Who’s Got My Credit Default Swap Back?
My middle son is an online gamer, typically playing combat games with teams formed by players from around the world. To advance in the rankings, you have to work together. “I’ve got your back” is a frequently heard term in my house. If no one has your back in the gaming world, you can be pretty sure that the enemy will soon be there and you will be a statistic.
The “back” for the mortgage investment business seems to be particularly absent. As in the online gaming world, it could get ugly really quick. And a lot uglier than I thought just a few weeks ago.
In a brilliant article in the Wall Street Journal, Carrick Mollenkamp and Serena Ng detailed the rise and fall of a collateral debt obligation (CDO) called Norma, ushered into existence by Merrill Lynch. This is a $1.5 billion CDO created in March of 2007 with over 90% of its paper rating “A” or better, and $1.125 billion rated AAA. In November 2007, the entire CDO was downgraded to junk.
That is not particularly news, as there are a lot of subprime CDOs that are being downgraded. What caught my eye was how this CDO was created. Quoting (and emphasis mine):
"For Norma, [the manager] assembled $1.5 billion in investments. Most were not actual securities, but derivatives linked to triple-B-rated mortgage securities. Called credit default swaps, these derivatives worked like insurance policies on subprime residential mortgage-backed securities or on the CDOs that held them. Norma, acting as the insurer, would receive a regular premium payment, which it would pass on to its investors. The buyer protection, which was initially Merrill Lynch, would receive payouts from Norma if the insured securities were hurt by losses. It is unclear whether Merrill retained the insurance, or resold it to other investors who were hedging their subprime exposure or betting on a meltdown.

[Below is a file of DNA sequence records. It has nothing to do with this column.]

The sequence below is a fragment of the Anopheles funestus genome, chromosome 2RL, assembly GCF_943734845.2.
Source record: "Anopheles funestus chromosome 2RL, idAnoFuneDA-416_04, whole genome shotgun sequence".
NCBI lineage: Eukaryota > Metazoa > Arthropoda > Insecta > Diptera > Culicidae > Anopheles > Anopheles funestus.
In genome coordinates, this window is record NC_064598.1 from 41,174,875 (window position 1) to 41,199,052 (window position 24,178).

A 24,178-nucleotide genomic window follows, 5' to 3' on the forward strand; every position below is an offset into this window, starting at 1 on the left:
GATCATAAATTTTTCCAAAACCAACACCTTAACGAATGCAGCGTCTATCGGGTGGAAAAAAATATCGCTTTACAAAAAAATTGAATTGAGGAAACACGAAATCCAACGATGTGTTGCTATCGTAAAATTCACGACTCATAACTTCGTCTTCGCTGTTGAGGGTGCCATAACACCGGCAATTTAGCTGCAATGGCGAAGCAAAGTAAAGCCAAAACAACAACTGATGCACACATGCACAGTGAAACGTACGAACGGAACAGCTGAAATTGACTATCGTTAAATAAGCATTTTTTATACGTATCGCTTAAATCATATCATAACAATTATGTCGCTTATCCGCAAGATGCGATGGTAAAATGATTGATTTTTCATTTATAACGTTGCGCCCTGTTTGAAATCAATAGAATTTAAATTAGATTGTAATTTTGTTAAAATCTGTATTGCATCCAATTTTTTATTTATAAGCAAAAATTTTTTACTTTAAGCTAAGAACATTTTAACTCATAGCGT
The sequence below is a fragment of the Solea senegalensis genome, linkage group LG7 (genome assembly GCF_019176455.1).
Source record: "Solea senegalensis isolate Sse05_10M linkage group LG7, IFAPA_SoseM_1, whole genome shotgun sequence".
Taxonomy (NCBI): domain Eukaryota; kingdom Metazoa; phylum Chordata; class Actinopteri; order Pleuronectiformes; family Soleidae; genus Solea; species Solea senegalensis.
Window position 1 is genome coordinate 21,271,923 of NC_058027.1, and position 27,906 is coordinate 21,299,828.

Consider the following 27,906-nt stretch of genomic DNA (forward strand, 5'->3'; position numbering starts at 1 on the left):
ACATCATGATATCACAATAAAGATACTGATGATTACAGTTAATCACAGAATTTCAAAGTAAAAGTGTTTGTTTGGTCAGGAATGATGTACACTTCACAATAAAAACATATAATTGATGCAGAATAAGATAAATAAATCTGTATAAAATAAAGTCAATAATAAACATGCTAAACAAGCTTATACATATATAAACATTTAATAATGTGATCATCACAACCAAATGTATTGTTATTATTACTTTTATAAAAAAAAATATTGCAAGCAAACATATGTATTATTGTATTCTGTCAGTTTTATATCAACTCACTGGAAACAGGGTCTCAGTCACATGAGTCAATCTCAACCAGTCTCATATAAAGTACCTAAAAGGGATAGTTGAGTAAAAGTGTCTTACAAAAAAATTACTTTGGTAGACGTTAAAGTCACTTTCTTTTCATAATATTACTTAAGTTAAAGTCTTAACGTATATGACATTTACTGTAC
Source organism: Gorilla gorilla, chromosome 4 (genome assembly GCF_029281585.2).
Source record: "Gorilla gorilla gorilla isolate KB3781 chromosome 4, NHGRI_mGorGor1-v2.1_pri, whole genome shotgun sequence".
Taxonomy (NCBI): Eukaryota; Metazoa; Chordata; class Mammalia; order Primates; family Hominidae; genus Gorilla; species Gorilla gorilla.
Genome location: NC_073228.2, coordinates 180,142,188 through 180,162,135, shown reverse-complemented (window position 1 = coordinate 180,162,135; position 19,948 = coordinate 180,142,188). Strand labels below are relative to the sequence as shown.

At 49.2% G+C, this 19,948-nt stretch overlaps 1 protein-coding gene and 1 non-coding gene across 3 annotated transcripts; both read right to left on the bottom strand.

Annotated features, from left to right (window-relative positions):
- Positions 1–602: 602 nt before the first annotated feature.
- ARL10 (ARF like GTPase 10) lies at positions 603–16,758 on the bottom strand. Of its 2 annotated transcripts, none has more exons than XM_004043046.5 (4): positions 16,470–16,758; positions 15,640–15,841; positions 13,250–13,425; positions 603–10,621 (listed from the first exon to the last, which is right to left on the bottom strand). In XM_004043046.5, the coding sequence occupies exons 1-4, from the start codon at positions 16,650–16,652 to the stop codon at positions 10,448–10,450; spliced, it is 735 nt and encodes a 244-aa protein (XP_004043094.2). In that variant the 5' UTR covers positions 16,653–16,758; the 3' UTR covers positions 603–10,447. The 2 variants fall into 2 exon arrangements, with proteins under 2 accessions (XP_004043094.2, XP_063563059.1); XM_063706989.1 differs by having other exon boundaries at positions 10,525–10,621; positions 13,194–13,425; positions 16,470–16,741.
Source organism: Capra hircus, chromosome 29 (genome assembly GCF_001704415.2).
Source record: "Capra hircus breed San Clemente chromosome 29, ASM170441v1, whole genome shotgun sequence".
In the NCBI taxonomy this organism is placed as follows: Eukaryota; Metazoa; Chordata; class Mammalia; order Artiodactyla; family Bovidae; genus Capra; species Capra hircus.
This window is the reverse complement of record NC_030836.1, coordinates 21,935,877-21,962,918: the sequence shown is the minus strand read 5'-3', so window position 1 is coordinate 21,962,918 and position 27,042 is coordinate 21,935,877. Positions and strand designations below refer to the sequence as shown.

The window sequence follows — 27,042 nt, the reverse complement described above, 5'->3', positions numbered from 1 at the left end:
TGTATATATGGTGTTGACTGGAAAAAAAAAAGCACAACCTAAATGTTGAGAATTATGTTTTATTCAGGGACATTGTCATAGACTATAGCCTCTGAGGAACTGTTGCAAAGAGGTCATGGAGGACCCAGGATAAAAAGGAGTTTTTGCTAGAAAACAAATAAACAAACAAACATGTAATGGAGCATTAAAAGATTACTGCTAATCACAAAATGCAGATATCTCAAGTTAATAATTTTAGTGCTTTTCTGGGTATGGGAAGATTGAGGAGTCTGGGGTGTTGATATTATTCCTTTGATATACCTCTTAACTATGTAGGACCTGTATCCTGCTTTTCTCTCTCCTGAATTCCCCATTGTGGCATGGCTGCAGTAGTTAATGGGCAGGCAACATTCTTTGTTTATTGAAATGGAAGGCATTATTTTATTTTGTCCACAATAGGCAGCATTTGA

"Many investment banks favored CDOs that contain these credit default swaps, because they didn’t require the purchase of securities, a process that typically took months. With credit default swaps, a billion-dollar CDO could be assembled in weeks.
“UBS Investment Research estimates that CEOs sold credit protection on around three times the actual face value off triple-B-rated subprime bonds. 'The use of derivatives “multiplied the risk,” says Greg Medcraft, chairman of the American Securitization Forum, an industry association. ‘The subprime mortgage crisis is far greater in terms of potential losses than anyone expected, because it’s not just physical loans that are defaulting.’”
The article goes on to detail how the entire CDO world is one large daisy chain of credit default swaps. Who’s got your back? And who’s got the back of the guy who has your back? And … you better hope it is not ACA.
Never heard of the company? You will. ACA has dropped 95%, from $16.55 to $0.86 today. Why? Because the company sold credit insurance on CDOs. “If now junk rated ACA can’t come up with an additional $1.7 billion in capital by January 18, it will be insolvent and the $69 billion in credit default swaps on CDOs it underwrote will be worthless.” (Shilling) $69 billion? That is huge. Think that won’t hurt balance sheets all over the world?